Dr Paul Kirk
MBBS, BSc, MD, MRCP
I have been a Consultant Cardiologist since 2013 and I currently work at the Lister Hospital in Stevenage. I regularly perform coronary angiography, transthoracic echocardiography, transoesophageal echocardiography and other advanced imaging modality. I care for inpatients and outpatients suffering from syncope, palpitations, heart failure, chest pain, breathlessness, angina, palpitations, arrhythmia and hypertension.
My specialist interests are angina, angiography, arrhythmia, valvular heart disease, syncope, hypertension, heart failure, cardiomyopathy, cardiac disease in pregnancy and advanced cardiac imaging techniques.
I qualified from St George's Hospital Medical School, London in 1999 with a medical degree (MBBS) and also an intercalated degree (BSc). I completed my post graduate higher specialist training in general medicine and cardiology in hospitals throughout London and the Eastern deanery. I spent three years completing a fellowship and doctorate of medicine at the Royal Brompton hospital in advanced cardiac imaging and cardiovascular magnetic resonance imaging (MDRes). I also work as an honorary consultant at the Royal Brompton Hospital in advanced imaging techniques.
NIH (National Institute of Health, America) funded my fellowship at the Royal Brompton Hospital, Imperial College contributing to an MD under the supervision of Professor Dudley Pennell. I have achieved a doctorate of medicine from research into the higher imaging modality of cardiovascular magnetic resonance imaging at the Royal Brompton Hospital. I have a keen interest in advanced imaging modalities such as 3D echocardiography, transoesophageal echocardiography and stress echocardiography.
I have published extensively in cardiology including high profile journals such as circulation. I have presented nationally and internationally for which I was awarded the prestigious accolade of “Young Investigator of the Year” in the USA.
Some of the principal treatments carried out by Dr Paul Kirk at Spire include:
Circulation Cardiac T2* Magnetic Resonance for Prediction of Cardiac Complications in Thalassemia Major
Circulation On T2* Magnetic Resonance and Cardiac Iron
EHJ. Relation of myocardial T2* to right ventricular function in thalassaemia major
EHJ. Coronary anomalies in Klippel-Trenaunay-Weber syndrome
JMRI. International Reproducibility of Single Breath-hold T2* Magnetic Resonance
JMRI. Myocardial T2* is not Affected by Ageing, Myocardial Fibrosis, or Impaired Left Ventricular Function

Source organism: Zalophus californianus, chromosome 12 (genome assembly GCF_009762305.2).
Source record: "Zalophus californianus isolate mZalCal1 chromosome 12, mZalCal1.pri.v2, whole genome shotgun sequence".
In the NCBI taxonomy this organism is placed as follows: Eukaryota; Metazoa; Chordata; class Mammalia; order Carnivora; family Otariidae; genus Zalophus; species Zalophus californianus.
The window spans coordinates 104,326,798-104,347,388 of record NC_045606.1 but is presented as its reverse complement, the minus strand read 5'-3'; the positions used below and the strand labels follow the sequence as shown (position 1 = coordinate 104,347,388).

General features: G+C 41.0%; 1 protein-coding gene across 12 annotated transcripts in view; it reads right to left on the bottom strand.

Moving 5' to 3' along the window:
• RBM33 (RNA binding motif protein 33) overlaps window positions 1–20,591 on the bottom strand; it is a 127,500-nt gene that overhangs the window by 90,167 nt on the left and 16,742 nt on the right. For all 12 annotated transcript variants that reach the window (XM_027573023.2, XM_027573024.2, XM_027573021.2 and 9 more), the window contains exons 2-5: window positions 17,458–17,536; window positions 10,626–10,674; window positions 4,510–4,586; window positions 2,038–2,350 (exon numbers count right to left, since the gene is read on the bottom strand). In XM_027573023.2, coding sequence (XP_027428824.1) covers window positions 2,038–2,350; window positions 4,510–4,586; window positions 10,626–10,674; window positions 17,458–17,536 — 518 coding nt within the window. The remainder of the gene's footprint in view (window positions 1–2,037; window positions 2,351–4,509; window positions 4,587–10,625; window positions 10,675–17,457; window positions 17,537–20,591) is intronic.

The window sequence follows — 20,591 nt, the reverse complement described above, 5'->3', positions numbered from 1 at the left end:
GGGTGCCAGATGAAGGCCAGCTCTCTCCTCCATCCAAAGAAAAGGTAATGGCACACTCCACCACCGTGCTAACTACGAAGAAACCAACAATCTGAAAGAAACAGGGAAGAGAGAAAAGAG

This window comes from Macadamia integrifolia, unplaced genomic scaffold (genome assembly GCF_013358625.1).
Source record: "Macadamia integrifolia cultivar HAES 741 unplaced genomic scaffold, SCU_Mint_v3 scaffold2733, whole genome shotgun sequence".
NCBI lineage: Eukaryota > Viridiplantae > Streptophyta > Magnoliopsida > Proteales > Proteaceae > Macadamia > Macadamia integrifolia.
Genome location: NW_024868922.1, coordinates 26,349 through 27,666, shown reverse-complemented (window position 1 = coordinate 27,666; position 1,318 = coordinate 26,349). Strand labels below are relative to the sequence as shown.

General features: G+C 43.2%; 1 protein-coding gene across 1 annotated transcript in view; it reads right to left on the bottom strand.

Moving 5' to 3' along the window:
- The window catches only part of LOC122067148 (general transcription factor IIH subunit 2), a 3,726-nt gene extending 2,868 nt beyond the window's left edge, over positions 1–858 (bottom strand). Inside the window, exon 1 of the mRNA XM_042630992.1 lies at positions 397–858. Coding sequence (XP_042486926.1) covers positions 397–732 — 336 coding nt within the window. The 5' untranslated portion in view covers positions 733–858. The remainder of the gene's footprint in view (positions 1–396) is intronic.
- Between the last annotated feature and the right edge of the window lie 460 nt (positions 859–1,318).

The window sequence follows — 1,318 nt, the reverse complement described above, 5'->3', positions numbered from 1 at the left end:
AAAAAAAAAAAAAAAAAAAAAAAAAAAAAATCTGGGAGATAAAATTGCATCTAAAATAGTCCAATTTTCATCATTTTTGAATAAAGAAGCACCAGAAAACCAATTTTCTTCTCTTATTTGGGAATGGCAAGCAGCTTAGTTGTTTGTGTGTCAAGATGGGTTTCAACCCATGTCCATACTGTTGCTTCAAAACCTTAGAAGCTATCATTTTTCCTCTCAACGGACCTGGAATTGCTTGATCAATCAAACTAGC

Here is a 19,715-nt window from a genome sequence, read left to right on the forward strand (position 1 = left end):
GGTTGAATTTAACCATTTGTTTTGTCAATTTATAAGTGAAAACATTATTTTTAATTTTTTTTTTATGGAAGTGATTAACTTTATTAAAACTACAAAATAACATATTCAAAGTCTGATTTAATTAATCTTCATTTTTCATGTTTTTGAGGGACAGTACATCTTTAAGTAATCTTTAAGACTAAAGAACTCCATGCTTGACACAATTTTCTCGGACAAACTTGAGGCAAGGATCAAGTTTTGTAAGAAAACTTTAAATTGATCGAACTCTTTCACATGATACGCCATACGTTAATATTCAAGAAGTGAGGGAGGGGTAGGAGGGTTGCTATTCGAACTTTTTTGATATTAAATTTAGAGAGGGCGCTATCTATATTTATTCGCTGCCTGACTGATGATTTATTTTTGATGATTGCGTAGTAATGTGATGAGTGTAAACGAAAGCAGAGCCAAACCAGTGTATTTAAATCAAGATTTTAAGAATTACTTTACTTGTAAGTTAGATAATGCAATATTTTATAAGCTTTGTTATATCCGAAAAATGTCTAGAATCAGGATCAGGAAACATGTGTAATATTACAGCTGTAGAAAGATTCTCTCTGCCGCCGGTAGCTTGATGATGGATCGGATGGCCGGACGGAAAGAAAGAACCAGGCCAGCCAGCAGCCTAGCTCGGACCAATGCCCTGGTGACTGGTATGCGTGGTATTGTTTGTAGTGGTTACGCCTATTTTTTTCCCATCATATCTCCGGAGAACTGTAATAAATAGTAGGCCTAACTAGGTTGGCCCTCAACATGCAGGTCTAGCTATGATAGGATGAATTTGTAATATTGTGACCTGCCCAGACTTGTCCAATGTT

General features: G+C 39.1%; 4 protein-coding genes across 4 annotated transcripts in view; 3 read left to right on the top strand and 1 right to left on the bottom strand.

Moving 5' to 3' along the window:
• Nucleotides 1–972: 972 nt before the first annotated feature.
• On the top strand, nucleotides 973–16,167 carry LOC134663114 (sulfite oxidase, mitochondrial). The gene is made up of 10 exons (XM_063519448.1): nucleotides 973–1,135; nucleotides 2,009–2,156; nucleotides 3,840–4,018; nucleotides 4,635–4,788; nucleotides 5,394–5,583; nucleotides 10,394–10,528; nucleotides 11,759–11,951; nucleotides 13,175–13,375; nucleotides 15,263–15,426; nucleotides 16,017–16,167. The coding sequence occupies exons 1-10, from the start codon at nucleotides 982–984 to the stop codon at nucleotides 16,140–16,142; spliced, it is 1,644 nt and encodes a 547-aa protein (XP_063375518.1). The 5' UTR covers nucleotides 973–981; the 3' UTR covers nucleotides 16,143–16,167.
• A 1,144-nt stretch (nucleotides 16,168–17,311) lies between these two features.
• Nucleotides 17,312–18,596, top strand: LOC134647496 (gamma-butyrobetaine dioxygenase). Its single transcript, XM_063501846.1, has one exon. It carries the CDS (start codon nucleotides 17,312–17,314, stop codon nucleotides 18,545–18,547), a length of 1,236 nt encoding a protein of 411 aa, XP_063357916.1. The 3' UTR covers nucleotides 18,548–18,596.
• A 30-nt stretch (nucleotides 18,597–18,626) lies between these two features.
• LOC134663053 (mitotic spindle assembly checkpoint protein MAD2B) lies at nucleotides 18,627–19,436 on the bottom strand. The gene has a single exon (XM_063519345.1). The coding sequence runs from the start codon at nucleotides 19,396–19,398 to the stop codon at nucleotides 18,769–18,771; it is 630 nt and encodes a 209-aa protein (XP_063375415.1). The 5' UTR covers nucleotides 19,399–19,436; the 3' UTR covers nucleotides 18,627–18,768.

JCMR. Low Prevalence of Fibrosis in Thalassemia Major Assessed by Late Gadolinium Enhancement Cardiovascular Magnetic Resonance
JCMR. Multi-center transferability of a breath-hold T2 technique for myocardial iron assessment
Magn Reson Med. Myocardial T(*)2 measurement in iron-overloaded thalassemia
BrJHospMed. Fraud and deceit in medical research
JMRI. A Black Blood T2* Technique for Myocardial Iron Measurement
JCMR. Right ventricular volumes and function in thalassemia major patients in the absence of myocardial iron overload.
QJM. Coronary-pulmonary artery fistula:value of 64-MDCT imaging
Haematology today. MR assessment of cardiac iron and function
Haematology today. Chelation and cardiac iron
EHA Holland. Fibrosis in Cardiac Siderosis
ESC Sweden. Prevalence of fibrosis in thalassemia major
Euro CMR Italy. Prevalence of fibrosis in thalassemia
SCMR USA. Cardiac T2* magnetic resonance for prediction of cardiac complications in thalassemia major
SCMR USA. Incidence of cardiac complications in patients with cardiac siderosis
NHLI London. Cardiac complications in thalassaemia patients
BSCMR Incidence of Cardiac Complications in Patients with Thalassaemia Major
ASH USA. Myocardial T2* is not Affected by the Structural Effects of Myocardial Fibrosis, Ageing or Impaired Left Ventricular Function
ASH USA. Validation of T2* technique in ex-vivo myocardial tissue.
ASH USA. Inter-Site Validation of a Single Breath Hold T2* MR Technique for Heart and Liver Iron Measurement
Paul Kirk Introduction
Lister Hospital, Stevenage.
Royal Brompton Hospital, London.
Outside of medicine I enjoy spending time with my family and two young children. I am also a keen runner and enjoy playing regularly in squash ladders.